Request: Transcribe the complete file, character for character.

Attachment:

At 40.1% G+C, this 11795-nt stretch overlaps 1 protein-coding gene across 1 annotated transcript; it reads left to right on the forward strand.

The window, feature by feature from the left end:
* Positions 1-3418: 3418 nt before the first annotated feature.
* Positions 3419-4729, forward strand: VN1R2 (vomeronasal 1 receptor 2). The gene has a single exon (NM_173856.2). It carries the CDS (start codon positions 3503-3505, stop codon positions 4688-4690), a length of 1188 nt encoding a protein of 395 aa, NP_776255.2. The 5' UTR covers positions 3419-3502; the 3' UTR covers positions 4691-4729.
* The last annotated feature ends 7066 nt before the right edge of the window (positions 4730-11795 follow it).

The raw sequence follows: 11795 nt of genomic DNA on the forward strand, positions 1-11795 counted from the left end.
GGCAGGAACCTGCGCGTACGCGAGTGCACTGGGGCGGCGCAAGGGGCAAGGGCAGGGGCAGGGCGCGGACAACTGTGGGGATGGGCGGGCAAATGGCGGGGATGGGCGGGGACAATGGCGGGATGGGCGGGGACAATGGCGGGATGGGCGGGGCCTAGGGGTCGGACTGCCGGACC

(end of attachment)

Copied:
At 40.1% G+C, this 11795-nt stretch overlaps 1 protein-coding gene across 1 annotated transcript; it reads left to right on the forward strand.

The window, feature by feature from the left end:
* Positions 1-3418: 3418 nt before the first annotated feature.
* Positions 3419-4729, forward strand: VN1R2 (vomeronasal 1 receptor 2). The gene has a single exon (NM_173856.2). It carries the CDS (start codon positions 3503-3505, stop codon positions 4688-4690), a length of 1188 nt encoding a protein of 395 aa, NP_776255.2. The 5' UTR covers positions 3419-3502; the 3' UTR covers positions 4691-4729.
* The last annotated feature ends 7066 nt before the right edge of the window (positions 4730-11795 follow it).

The raw sequence follows: 11795 nt of genomic DNA on the forward strand, positions 1-11795 counted from the left end.
GGCAGGAACCTGCGCGTACGCGAGTGCACTGGGGCGGCGCAAGGGGCAAGGGCAGGGGCAGGGCGCGGACAACTGTGGGGATGGGCGGGCAAATGGCGGGGATGGGCGGGGACAATGGCGGGATGGGCGGGGACAATGGCGGGATGGGCGGGGCCTAGGGGTCGGACTGCCGGACC